YORK -- On a beautiful Wednesday afternoon on York's California Street, some people raked leaves. Kids came home from school; parents greeted them with hugs. Others started to get home from work. Some carried groceries.
And in one house on this street, a street that had a killing a couple months ago -- attributed to a gang problem by authorities that has turned the name California Street into a dirty word to some -- lives the matriarch of the street. A regal woman who was the teacher at one-room White Hill school for black children as far back as the 1920s. Then a teacher at New Home school for blacks into the 1950s. Then Roosevelt school in Clover through integration and finally, after a brief stretch at another school, retirement in 1973.
There is only one Annie Belle Meeks on California Street in York. Only one who received a proclamation from the city of York seven years ago for contributions so many, so vast, so broad, that the specifics couldn't be listed because the proclamation would have been wallpaper.
The words "public service" and "willingness to serve her community," are big and bold on that proclamation that is framed on a wall in her home.
And on Friday, the lady known since the 1920s, and today as "Miss Annie Belle," turns 100 years old.
She has meant so much to so many, for so long, that on one front porch next door a woman named Martha Miller said, "Miss Annie Belle drove me to school. Came and picked us up, way out in the country, so we could go to school. She did it for free. Because she wanted us to get an education."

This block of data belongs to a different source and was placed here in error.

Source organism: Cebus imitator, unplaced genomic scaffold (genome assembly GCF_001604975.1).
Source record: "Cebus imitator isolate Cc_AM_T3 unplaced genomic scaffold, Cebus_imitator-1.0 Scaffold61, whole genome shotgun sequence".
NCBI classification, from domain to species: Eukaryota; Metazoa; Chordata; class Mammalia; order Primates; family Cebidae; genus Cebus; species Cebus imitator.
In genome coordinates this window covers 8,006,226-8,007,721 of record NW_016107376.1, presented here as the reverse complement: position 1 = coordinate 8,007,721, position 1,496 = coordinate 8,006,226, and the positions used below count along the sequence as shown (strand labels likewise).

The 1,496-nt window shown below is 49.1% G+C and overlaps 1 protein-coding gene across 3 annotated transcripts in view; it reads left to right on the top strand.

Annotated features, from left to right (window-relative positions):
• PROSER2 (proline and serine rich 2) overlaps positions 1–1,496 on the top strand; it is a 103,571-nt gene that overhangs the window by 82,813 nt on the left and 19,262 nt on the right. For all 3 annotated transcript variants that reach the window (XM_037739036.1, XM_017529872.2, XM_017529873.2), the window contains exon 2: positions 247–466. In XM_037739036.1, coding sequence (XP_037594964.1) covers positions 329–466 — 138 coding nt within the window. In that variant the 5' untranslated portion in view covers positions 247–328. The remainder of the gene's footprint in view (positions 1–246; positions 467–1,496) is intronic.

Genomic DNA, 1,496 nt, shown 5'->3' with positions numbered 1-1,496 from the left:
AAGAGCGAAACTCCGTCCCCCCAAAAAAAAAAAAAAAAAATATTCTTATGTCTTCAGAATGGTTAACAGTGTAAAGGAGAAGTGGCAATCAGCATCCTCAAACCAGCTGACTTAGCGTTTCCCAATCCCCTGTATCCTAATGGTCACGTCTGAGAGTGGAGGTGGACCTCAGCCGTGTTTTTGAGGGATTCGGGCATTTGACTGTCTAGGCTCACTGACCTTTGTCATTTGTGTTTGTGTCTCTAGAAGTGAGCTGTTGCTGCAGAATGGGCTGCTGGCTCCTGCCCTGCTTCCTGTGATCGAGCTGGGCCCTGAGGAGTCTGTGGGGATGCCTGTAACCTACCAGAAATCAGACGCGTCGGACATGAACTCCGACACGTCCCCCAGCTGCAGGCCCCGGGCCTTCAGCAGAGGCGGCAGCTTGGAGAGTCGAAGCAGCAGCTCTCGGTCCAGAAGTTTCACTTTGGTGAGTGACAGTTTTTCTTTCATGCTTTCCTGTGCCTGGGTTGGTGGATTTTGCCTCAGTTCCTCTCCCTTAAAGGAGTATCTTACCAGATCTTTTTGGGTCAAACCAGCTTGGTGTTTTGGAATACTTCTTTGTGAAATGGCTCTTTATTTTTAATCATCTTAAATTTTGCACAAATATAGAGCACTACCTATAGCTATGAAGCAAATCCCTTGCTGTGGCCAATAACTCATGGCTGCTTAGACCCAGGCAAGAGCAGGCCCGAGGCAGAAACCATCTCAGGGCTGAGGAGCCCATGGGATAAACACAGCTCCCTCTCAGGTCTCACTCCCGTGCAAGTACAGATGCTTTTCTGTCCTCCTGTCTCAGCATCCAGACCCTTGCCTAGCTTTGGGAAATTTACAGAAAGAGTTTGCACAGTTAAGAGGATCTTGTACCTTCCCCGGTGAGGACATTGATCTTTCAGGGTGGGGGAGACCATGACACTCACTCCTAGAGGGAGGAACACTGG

Martha Miller is 71 years old. Yet she knows to this day who wanted her to go to school so many decades ago. Miss Annie Belle. The oldest of 11 children, Miss Annie Belle is, the only one still living. The only one who somehow was able to get to Rock Hill to finish high school, then go to Clinton Junior College, then head to Columbia to Benedict College.
But then she came home to York and New Home AME Zion Church, where she has been a fixture. In York, she changed the world at school, and at home, one child at a time.
California Street, where she started living in 1940 when the place was mostly a pecan orchard, and where the house she still lives in was built in 1949, was a place of learning. Children came to her house, where there were books. Always books, from biographies to poetry to literature, in that house of Annie Belle Meeks and her late husband, Harper. Both Meeks children went on to college and great success in life. And so many other children, too, who learned from Miss Annie Belle.
"A teacher who demanded effort and results," said neighbor and extended family member Willie C. Davis. Then Davis remembered that he once acted up as a child in Miss Annie Belle's class and was whipped by Miss Annie Belle. Then Miss Annie Belle took him home, where he received another whipping. He needed no more whippings.
"She was strict, too," Davis said.
Her home was a place of meetings of community and societies, where leadership in York came to seek direction when direction was unknown, said Pat Middleton, one granddaughter.
"A determined, stately woman," is how one daughter, Ianthia Neville, described her mother.
The other daughter, Dorinda Thomason, described her mother this way: "A quiet leader. Someone who gave good advice. Who spoke to what she thought was right, but showed what was right through her actions."
Outside, the world goes on along California Street. Inside Miss Annie Belle's house, preparations are under way for the birthday. When you live right, raise a family, and help literally thousands of children along the way as you live to be 100 years old, there might be more than few calls or visitors for the birthday.
Wednesday afternoon was quiet on California Street. The only loud sounds on California Street on Friday afternoon should be the "thank-yous" from so many to a lady who made California Street, and York, and anywhere else, a better place.